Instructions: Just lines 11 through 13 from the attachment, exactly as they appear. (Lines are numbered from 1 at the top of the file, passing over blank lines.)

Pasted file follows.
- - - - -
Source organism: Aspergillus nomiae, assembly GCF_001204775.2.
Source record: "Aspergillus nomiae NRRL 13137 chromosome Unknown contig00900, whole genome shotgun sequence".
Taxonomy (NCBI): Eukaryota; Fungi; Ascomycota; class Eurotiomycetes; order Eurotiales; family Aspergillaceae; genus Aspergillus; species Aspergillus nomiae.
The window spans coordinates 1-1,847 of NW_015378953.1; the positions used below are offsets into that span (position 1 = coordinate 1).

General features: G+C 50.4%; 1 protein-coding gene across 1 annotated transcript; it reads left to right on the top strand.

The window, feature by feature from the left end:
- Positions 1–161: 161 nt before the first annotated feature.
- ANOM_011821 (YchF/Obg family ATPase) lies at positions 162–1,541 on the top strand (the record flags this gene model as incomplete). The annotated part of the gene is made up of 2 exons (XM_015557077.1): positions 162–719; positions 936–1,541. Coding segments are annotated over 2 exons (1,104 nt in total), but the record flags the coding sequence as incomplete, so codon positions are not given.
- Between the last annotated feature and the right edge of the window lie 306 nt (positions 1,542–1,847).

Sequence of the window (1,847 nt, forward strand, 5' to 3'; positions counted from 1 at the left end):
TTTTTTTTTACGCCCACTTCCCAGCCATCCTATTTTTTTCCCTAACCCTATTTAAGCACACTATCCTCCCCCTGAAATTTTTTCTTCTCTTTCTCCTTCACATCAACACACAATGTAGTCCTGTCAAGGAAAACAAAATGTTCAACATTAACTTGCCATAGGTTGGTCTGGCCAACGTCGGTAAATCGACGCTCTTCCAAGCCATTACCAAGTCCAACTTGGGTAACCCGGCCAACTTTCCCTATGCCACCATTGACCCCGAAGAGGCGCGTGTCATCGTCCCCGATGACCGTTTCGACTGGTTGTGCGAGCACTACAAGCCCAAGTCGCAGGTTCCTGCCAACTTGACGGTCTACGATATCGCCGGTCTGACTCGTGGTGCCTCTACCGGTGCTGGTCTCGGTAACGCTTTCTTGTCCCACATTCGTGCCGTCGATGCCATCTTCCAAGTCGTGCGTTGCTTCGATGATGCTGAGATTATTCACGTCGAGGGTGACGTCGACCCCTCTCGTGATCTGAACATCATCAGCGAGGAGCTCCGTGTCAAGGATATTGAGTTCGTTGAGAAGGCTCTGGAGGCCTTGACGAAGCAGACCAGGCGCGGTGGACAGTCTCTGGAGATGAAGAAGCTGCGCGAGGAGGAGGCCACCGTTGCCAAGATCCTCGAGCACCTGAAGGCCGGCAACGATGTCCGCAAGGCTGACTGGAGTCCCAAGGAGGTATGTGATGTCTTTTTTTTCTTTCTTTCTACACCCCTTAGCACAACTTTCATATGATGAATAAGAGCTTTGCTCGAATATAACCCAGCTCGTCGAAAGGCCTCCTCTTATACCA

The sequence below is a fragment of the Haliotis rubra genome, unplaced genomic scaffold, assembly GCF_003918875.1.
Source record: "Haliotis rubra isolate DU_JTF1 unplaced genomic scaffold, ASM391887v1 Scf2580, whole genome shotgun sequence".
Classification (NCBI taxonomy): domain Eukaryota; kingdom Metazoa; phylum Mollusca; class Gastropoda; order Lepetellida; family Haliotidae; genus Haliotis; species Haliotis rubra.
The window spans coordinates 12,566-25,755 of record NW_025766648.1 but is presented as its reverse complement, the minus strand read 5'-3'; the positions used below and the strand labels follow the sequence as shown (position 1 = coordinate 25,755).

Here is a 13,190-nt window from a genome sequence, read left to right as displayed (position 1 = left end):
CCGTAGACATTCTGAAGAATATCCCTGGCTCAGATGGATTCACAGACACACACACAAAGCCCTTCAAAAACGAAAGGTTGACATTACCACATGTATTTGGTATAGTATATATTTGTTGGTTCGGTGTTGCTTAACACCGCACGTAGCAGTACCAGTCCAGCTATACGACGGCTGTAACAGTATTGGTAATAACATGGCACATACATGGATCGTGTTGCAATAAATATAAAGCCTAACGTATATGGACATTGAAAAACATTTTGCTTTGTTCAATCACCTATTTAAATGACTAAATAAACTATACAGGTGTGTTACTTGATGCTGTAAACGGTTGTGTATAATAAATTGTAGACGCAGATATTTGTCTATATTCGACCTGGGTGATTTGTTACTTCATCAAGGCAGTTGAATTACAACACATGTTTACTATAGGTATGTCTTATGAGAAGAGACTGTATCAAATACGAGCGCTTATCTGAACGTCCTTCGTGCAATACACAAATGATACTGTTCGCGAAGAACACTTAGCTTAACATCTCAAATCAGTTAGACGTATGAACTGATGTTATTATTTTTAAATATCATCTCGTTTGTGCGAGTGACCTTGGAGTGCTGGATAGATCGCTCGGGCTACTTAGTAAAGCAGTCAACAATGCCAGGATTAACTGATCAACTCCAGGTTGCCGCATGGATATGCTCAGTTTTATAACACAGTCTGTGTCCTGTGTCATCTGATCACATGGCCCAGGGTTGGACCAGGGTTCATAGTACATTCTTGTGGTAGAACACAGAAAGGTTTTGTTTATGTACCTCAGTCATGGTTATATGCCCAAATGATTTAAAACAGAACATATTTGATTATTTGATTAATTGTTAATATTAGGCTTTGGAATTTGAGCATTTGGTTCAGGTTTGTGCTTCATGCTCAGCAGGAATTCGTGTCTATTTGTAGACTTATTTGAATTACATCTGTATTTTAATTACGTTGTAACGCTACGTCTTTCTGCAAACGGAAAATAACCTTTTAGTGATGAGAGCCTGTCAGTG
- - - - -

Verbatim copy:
TTTTTTTTTACGCCCACTTCCCAGCCATCCTATTTTTTTCCCTAACCCTATTTAAGCACACTATCCTCCCCCTGAAATTTTTTCTTCTCTTTCTCCTTCACATCAACACACAATGTAGTCCTGTCAAGGAAAACAAAATGTTCAACATTAACTTGCCATAGGTTGGTCTGGCCAACGTCGGTAAATCGACGCTCTTCCAAGCCATTACCAAGTCCAACTTGGGTAACCCGGCCAACTTTCCCTATGCCACCATTGACCCCGAAGAGGCGCGTGTCATCGTCCCCGATGACCGTTTCGACTGGTTGTGCGAGCACTACAAGCCCAAGTCGCAGGTTCCTGCCAACTTGACGGTCTACGATATCGCCGGTCTGACTCGTGGTGCCTCTACCGGTGCTGGTCTCGGTAACGCTTTCTTGTCCCACATTCGTGCCGTCGATGCCATCTTCCAAGTCGTGCGTTGCTTCGATGATGCTGAGATTATTCACGTCGAGGGTGACGTCGACCCCTCTCGTGATCTGAACATCATCAGCGAGGAGCTCCGTGTCAAGGATATTGAGTTCGTTGAGAAGGCTCTGGAGGCCTTGACGAAGCAGACCAGGCGCGGTGGACAGTCTCTGGAGATGAAGAAGCTGCGCGAGGAGGAGGCCACCGTTGCCAAGATCCTCGAGCACCTGAAGGCCGGCAACGATGTCCGCAAGGCTGACTGGAGTCCCAAGGAGGTATGTGATGTCTTTTTTTTCTTTCTTTCTACACCCCTTAGCACAACTTTCATATGATGAATAAGAGCTTTGCTCGAATATAACCCAGCTCGTCGAAAGGCCTCCTCTTATACCA

The sequence below is a fragment of the Haliotis rubra genome, unplaced genomic scaffold, assembly GCF_003918875.1.
Source record: "Haliotis rubra isolate DU_JTF1 unplaced genomic scaffold, ASM391887v1 Scf2580, whole genome shotgun sequence".